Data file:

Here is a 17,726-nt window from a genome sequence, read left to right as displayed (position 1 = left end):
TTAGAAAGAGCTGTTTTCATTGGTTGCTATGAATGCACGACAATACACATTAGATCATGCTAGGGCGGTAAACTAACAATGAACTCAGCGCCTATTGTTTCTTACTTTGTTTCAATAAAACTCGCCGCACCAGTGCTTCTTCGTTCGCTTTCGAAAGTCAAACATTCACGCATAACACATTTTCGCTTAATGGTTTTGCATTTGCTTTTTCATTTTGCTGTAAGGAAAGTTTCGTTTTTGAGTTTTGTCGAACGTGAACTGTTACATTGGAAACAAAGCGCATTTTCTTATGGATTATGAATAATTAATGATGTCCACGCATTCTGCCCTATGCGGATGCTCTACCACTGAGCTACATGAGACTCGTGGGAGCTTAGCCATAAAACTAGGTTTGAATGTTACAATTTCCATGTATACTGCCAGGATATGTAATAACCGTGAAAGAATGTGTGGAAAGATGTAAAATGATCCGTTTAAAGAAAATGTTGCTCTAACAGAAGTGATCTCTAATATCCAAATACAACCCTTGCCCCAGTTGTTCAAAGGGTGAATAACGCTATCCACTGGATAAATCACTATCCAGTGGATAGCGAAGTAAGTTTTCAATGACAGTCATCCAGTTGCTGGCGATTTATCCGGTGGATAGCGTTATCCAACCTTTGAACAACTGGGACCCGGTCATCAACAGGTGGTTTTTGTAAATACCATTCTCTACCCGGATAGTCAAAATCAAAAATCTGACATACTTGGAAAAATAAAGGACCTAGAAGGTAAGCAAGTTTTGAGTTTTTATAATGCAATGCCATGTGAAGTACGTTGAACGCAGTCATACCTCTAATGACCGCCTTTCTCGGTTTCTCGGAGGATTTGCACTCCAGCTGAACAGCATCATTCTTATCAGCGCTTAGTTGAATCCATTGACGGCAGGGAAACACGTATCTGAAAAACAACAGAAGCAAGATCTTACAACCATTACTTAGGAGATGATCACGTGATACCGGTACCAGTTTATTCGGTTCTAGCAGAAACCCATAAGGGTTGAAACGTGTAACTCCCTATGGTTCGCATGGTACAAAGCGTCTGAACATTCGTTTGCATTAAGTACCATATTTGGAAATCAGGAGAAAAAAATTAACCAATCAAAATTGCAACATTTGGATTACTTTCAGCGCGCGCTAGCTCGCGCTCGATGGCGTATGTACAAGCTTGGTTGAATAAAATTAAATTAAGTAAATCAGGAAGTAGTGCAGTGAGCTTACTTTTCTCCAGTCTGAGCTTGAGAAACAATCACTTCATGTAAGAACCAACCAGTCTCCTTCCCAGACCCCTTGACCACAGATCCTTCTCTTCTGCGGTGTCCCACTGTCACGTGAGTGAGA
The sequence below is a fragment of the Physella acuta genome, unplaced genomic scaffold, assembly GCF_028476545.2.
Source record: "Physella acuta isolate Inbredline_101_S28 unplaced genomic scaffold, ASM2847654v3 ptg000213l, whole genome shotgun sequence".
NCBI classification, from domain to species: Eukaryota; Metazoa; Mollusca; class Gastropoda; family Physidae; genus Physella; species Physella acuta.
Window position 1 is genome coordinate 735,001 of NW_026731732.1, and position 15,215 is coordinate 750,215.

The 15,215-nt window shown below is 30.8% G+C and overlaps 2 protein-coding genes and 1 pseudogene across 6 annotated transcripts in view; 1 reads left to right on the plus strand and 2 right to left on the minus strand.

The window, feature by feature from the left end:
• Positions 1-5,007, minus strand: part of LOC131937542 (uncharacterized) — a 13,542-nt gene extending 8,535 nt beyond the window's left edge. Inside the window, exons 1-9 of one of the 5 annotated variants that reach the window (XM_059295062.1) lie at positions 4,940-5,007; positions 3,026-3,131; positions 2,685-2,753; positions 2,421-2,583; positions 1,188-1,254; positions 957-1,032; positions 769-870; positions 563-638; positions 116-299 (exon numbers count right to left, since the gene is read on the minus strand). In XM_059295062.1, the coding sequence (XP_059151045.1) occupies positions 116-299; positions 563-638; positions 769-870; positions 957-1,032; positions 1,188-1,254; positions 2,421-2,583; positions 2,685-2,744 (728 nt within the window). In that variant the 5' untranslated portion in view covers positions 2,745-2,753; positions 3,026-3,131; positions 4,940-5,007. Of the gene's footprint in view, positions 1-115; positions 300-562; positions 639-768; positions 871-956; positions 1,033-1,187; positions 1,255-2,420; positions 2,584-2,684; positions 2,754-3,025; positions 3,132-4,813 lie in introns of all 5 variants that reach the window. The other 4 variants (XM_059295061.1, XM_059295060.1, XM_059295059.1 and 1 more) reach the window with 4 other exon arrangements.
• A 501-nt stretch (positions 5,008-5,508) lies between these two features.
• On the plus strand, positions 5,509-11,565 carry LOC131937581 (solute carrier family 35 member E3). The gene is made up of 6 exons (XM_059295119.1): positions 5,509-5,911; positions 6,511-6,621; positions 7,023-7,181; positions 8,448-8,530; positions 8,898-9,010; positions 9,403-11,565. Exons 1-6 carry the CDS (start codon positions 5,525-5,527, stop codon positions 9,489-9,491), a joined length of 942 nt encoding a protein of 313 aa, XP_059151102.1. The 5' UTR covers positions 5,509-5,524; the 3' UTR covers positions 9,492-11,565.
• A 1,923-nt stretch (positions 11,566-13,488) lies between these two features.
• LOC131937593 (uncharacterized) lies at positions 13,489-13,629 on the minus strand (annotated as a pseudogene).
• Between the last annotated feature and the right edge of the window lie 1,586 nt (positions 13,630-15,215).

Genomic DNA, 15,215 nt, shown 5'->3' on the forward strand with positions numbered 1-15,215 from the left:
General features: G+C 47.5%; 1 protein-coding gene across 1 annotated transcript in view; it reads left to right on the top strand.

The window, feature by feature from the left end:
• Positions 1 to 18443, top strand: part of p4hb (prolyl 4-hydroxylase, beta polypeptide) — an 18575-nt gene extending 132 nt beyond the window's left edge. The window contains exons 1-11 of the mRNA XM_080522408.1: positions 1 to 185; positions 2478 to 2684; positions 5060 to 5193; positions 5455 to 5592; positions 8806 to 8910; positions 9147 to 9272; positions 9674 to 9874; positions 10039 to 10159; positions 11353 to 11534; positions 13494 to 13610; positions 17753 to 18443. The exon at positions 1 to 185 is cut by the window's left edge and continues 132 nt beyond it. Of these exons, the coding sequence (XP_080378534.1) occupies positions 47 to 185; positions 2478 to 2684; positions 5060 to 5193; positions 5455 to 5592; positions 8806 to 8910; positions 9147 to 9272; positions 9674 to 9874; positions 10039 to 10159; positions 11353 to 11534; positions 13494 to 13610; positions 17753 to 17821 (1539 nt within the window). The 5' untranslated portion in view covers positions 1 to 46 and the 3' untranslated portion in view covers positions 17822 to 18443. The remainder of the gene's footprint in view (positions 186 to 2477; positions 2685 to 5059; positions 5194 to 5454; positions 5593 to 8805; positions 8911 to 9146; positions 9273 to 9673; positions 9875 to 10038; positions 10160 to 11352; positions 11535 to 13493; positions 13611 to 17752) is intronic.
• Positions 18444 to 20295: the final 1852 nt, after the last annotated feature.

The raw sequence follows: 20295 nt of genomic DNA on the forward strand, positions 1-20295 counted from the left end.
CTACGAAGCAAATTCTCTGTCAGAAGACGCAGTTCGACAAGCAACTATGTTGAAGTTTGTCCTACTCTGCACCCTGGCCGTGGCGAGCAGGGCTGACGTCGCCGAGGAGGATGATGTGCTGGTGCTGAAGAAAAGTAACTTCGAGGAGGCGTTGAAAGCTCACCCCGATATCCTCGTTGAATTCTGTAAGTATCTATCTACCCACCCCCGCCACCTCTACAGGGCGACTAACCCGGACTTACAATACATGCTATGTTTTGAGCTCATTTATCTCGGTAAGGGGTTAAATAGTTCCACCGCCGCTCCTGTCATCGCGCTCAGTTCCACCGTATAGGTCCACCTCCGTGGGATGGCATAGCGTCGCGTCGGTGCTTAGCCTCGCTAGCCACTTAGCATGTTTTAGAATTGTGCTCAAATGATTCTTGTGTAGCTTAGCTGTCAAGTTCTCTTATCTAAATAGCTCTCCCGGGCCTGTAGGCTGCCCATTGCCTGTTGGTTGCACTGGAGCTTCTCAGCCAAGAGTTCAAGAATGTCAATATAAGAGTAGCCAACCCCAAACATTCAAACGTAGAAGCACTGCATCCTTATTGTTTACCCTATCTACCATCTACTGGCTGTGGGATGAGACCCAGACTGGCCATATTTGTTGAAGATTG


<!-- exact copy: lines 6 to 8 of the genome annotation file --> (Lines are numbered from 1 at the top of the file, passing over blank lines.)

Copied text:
Window position 1 is genome coordinate 735,001 of NW_026731732.1, and position 15,215 is coordinate 750,215.

The 15,215-nt window shown below is 30.8% G+C and overlaps 2 protein-coding genes and 1 pseudogene across 6 annotated transcripts in view; 1 reads left to right on the plus strand and 2 right to left on the minus strand.

The window, feature by feature from the left end: